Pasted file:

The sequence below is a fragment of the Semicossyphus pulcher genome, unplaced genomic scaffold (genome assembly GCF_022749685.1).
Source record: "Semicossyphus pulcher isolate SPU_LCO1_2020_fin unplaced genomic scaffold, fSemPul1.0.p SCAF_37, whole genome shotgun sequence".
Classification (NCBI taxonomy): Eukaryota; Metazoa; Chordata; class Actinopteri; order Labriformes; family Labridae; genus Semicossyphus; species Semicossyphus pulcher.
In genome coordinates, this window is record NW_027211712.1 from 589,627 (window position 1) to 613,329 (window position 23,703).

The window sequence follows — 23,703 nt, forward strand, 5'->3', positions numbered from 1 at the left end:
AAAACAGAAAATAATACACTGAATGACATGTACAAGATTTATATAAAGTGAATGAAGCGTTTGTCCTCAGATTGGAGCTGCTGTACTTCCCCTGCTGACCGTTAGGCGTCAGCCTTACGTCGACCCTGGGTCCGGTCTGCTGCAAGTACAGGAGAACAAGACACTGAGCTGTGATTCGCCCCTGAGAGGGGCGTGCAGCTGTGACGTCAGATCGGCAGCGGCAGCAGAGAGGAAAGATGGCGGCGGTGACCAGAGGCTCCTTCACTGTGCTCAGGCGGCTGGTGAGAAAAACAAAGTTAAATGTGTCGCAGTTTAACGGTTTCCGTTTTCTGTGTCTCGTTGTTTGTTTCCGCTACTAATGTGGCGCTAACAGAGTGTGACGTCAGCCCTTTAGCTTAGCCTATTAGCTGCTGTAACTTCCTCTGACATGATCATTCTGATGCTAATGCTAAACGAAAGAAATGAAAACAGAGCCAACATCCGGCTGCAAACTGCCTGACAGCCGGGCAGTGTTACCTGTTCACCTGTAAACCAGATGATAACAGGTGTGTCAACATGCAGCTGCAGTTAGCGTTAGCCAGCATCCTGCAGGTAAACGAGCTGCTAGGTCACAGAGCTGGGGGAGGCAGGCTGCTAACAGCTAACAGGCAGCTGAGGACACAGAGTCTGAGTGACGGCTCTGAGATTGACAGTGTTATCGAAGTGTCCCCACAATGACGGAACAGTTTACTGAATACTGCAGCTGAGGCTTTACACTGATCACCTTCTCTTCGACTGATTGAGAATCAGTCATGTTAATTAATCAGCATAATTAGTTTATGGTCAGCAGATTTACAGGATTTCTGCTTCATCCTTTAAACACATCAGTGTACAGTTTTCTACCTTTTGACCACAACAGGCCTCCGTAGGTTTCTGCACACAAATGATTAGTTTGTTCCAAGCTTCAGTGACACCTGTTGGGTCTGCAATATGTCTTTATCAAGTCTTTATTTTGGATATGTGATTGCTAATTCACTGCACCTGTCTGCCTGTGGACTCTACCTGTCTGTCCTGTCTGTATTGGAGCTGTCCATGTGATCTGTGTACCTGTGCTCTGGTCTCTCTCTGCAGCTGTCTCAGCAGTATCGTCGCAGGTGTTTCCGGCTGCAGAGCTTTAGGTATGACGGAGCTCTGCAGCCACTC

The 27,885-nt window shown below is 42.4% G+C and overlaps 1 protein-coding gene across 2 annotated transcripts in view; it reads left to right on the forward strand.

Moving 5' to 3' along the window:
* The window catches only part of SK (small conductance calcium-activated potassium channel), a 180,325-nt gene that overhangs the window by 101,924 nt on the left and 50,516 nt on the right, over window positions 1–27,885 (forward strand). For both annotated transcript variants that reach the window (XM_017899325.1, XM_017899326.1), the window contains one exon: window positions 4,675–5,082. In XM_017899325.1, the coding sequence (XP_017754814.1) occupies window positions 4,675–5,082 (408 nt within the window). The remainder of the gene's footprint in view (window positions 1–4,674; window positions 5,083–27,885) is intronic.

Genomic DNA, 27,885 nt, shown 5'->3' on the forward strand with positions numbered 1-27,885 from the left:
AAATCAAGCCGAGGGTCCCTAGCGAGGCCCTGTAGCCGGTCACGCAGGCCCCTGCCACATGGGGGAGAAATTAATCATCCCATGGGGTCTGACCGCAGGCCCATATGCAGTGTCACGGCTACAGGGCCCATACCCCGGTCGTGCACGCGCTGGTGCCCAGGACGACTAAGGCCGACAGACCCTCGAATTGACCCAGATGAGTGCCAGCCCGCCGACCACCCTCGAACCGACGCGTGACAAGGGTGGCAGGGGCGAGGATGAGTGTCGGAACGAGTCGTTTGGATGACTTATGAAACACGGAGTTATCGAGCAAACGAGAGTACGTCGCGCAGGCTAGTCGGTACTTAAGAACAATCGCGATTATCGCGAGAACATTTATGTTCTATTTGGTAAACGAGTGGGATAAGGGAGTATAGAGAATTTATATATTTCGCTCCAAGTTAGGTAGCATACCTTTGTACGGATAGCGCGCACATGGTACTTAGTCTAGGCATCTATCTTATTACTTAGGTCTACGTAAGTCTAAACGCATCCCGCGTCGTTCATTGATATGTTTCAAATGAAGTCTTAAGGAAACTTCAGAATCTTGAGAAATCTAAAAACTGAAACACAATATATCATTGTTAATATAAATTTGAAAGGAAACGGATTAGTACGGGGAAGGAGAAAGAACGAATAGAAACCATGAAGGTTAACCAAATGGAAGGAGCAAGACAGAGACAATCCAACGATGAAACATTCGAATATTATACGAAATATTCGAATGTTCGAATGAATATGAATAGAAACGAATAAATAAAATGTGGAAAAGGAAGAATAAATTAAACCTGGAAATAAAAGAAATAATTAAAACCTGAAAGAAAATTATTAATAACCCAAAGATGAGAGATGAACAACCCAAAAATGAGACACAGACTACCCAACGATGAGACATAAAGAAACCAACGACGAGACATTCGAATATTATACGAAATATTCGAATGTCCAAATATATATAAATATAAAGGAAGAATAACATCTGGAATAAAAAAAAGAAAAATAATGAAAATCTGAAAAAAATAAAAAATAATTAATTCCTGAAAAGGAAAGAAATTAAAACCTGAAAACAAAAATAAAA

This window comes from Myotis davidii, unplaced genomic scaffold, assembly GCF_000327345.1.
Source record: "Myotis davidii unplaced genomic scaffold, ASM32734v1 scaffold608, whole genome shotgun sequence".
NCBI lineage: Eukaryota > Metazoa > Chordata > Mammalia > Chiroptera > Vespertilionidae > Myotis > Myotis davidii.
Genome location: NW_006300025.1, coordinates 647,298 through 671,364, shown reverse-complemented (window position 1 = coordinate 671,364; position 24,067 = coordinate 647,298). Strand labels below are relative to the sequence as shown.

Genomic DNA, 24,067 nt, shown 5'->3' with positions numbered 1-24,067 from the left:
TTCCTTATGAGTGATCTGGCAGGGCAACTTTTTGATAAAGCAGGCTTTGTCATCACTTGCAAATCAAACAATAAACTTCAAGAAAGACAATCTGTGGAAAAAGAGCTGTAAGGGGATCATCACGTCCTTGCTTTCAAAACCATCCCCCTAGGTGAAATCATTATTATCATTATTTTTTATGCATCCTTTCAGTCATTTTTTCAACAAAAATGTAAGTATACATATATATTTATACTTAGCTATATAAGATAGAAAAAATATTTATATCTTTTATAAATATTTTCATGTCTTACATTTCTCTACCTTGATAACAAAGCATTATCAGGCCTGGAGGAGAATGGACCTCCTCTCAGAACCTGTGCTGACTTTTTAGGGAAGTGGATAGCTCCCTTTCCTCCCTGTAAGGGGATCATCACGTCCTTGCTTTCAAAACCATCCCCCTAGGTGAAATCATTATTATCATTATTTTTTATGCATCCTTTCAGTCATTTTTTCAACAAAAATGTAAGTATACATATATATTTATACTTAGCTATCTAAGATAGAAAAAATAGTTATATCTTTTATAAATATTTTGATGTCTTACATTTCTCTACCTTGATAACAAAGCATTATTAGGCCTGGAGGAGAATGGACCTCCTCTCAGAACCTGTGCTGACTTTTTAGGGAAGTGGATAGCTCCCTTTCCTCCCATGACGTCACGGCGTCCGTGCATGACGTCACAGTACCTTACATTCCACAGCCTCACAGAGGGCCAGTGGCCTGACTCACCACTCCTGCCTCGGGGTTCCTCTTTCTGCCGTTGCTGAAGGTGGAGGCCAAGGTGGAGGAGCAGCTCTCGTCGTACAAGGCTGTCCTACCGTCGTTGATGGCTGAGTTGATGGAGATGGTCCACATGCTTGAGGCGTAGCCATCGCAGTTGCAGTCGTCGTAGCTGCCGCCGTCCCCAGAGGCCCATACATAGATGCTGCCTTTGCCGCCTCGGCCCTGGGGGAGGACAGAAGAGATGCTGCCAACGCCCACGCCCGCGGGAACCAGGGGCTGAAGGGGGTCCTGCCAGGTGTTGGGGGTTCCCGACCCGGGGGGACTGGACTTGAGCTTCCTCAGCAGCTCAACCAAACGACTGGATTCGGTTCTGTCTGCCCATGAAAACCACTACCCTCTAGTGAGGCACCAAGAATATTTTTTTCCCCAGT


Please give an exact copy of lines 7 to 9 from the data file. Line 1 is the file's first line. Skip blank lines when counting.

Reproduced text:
The 27,885-nt window shown below is 42.4% G+C and overlaps 1 protein-coding gene across 2 annotated transcripts in view; it reads left to right on the forward strand.

Moving 5' to 3' along the window:
* The window catches only part of SK (small conductance calcium-activated potassium channel), a 180,325-nt gene that overhangs the window by 101,924 nt on the left and 50,516 nt on the right, over window positions 1–27,885 (forward strand). For both annotated transcript variants that reach the window (XM_017899325.1, XM_017899326.1), the window contains one exon: window positions 4,675–5,082. In XM_017899325.1, the coding sequence (XP_017754814.1) occupies window positions 4,675–5,082 (408 nt within the window). The remainder of the gene's footprint in view (window positions 1–4,674; window positions 5,083–27,885) is intronic.